Will satnav kill the London cabbies’ Knowledge?by Hephzibah Anderson / September 19, 2012 / Leave a comment
Since getting behind the wheel of one of London’s black taxis in 2008, Mark Baxter has acquired some tall but true tales, like the one about the couple who faked pregnancy and labour pains in an attempt to scam a free ride from Claridge’s to Clapham. Then there’s the chap who tried to impress his date by challenging Baxter to a game of name-that-street. The prize? Double or quits on the fare. Thanks to the Knowledge, it was a good night for the cabbie.
Unique in the world of taxi driving, the Knowledge is the process by which cabbies memorise London’s streets and places of interest. It came into being in 1865 back when a hackney carriage was a horse-drawn hansom cab, and is a gruelling feat of learning that lasts, on average, as long as a university degree. This know-how means drivers can take customers from A to B via some fly side streets—or “back doubles,” as these short cuts are known—thereby justifying a tariff that seems steep partly because passengers have to sit there watching the meter tick.
The Knowledge is also the tool with which black cab drivers have guarded their monopoly. Regular minicabs have no “for hire” signs because they must be pre-booked; only licensed hackney carriages may actively tout for fares on the street. In cities like New York, such permits are purchased; in London they’re granted exclusively to those with the Knowledge. As a gatekeeper, it is incredibly effective—there are 21,500 black cab licence holders in London, a number that has scarcely fluctuated over the years.
Yet the black cab driver’s exceptionalism and the Knowledge itself are under siege. Earlier this year, John Griffin, chairman of Europe’s largest private hire firm, Addison Lee, mounted an assault on one of the hackney carriages’ exclusive privileges: the use of bus lanes. Encouraging his drivers to use them, he earned some 800 tickets and a legal suit brought by Transport for London. (Griffin went on to derail his cause further with some anti-cyclist comments that no doubt won him grudging support from rival cabbies, but also lost the company a lucrative Whitehall contract.) Meanwhile, an app launched by Addison Lee last year is helping the firm to get around the ban on trawling for trade.
Technological advances pose a more pernicious threat. Though cabbies continue to trounce satellite navigation-assisted drivers in cross-London races, the machines are gaining ground. TomTom released its first navigator product in 2002. Within two years it was offering live traffic data. Features now include weather information, text-to-speech, user-generated content about road closures, Google local search, real-time speed camera updates, and a choice of voices in which to be told “Recalculating… Recalculating… Recalculating,” as you trundle on in the wrong direction having failed to make that non-existent right turn.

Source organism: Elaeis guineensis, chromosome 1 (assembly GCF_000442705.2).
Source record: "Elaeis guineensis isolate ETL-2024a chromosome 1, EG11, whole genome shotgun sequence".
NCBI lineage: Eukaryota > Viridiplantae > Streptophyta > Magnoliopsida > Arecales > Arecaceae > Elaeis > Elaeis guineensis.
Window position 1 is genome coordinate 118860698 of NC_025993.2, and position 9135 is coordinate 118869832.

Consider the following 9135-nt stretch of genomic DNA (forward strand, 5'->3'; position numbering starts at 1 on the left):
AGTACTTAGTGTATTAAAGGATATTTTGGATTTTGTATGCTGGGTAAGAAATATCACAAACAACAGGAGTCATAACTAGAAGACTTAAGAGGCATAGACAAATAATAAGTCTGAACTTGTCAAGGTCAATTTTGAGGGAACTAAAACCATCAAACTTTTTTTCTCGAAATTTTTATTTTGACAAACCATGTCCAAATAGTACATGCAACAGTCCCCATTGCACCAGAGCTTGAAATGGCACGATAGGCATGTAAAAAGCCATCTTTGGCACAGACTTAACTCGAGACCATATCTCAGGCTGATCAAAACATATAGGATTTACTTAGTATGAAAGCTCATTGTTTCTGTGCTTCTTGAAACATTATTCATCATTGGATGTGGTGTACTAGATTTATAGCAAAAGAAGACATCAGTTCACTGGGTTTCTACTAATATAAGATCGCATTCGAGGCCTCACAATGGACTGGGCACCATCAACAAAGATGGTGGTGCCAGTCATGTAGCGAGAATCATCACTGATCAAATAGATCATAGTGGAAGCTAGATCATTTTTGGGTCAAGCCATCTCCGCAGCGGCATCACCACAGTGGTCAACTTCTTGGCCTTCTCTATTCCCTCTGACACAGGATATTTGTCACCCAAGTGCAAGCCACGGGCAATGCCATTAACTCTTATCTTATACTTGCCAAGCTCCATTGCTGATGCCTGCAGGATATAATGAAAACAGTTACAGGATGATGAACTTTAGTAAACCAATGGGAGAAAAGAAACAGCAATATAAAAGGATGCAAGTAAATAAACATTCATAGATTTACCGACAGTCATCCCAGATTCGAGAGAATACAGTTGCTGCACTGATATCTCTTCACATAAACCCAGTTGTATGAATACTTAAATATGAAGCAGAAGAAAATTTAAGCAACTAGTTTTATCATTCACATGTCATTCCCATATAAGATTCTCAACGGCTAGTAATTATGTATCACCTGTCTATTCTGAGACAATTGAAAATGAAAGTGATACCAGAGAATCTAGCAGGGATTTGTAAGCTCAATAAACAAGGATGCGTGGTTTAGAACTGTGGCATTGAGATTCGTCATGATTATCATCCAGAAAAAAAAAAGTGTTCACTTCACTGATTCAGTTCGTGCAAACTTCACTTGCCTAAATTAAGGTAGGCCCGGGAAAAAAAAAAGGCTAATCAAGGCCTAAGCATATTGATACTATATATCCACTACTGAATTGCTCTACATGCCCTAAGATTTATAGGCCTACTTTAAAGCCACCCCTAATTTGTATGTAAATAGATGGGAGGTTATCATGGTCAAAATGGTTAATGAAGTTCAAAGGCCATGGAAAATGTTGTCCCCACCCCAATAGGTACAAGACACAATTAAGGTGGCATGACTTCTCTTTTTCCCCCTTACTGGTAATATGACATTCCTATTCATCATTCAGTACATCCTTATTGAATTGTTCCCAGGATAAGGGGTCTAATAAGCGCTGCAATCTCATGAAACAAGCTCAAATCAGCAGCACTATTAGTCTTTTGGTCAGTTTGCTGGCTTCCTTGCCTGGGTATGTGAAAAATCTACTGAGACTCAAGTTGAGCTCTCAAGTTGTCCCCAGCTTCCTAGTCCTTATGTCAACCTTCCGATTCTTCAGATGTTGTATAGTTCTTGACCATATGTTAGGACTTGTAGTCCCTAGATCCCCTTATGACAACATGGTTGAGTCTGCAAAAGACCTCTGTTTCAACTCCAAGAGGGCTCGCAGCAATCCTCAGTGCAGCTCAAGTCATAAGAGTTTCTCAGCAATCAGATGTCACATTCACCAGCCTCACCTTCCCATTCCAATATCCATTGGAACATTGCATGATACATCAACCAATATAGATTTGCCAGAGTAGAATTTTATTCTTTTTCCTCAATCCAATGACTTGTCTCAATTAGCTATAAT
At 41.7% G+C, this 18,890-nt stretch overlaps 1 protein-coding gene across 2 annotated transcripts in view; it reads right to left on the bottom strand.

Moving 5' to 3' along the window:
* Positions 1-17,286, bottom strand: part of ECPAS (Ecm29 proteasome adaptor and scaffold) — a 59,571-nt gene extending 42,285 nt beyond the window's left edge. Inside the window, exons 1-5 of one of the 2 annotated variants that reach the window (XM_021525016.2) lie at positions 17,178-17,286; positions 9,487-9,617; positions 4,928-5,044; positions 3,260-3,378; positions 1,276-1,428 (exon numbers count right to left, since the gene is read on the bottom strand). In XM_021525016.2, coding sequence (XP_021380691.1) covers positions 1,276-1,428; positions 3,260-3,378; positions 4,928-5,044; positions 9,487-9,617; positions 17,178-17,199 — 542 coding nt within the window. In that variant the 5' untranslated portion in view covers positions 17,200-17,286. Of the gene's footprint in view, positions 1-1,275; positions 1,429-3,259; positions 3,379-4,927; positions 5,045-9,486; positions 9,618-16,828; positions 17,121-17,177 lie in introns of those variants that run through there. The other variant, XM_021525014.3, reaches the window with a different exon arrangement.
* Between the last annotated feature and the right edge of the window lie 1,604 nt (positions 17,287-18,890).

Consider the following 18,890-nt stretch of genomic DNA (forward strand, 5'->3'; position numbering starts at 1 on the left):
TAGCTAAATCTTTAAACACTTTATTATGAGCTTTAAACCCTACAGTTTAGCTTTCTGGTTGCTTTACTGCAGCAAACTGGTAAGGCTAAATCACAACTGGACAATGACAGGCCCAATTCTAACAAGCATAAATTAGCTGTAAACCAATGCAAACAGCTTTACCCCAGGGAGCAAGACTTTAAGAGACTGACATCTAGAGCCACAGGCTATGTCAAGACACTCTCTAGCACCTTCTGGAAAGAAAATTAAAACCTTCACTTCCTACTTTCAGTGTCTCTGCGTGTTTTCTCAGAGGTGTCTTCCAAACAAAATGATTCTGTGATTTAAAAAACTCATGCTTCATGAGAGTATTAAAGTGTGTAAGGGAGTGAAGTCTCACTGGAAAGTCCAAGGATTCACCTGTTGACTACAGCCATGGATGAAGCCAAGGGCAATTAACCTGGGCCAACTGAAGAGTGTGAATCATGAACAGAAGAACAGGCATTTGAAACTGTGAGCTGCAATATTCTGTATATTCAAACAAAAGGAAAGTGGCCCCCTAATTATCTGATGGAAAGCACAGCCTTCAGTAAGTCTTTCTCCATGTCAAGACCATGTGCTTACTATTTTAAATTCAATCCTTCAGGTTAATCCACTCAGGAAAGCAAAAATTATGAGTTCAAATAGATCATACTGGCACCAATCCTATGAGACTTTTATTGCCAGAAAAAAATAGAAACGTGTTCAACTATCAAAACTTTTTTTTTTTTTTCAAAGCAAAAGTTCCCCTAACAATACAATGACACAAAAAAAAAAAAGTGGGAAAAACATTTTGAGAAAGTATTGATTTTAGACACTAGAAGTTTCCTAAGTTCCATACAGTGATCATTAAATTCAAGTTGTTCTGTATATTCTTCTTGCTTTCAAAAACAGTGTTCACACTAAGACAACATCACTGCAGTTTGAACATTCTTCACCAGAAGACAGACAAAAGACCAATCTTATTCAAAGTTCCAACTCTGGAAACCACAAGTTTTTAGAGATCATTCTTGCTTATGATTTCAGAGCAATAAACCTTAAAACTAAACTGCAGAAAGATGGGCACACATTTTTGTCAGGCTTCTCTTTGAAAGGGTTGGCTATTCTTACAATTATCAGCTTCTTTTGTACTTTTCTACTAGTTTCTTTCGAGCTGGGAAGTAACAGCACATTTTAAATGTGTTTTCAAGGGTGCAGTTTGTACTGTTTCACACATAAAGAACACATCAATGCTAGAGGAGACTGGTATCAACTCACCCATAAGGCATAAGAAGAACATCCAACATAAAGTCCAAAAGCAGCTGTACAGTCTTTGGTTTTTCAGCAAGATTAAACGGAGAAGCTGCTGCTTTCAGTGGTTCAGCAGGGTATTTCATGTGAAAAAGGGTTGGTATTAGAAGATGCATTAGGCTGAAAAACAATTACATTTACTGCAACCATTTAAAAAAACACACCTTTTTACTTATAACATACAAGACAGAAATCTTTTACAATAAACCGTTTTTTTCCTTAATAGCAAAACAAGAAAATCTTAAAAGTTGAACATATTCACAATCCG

In just a decade, the satnav has become ubiquitous. The 4,500 vehicles that make up Addison Lee’s fleet, for instance, all carry them. Meanwhile, the official stance of the black cab driver remains cocky. “We see them as no threat at all,” Steve McNamara, general secretary of the London Taxi Drivers Association, told me. “They are all, pardon my French, shit.”
As Baxter’s passenger learnt, the Knowledge is tough to beat. Its acquisition requires exams, both written and oral. It’s not unheard of for “Knowledge Boys” (and girls) to put in 70-hour weeks, puttering about by scooter learning the 320 journeys or “runs” found in the Blue Book. The goal is to internalise the entire Knowledge zone, which extends in a six mile radius from Charing Cross. That’s as far as Alexandra Palace in the north and Crystal Palace in the south, Stratford in the east and Chiswick in the west. A cabbie should ultimately be able to get from anywhere to everywhere within that zone. The runs are just a tool to help learn its 25,000 streets and 20,000 landmarks and places of interest.
Lacking anything resembling a grid system, London’s ancient tangle of crescents and squares and alleyways presents the driver with problems that examiners eagerly compound. They have recently asked candidates to provide routes that avoid traffic lights—all major junctions, in practice—and each has his or her own quirks. One, for instance, is fond of including obscure points such as the city’s smallest statue—two mice nibbling cheese on Philpot Lane—or the Policeman’s Coat Hook, which is a peg on the wall of a building in Great Newport Street. The Knowledge dropout rate tops 70 per cent. It’s little wonder that those who stay the course develop enlarged hippocampi.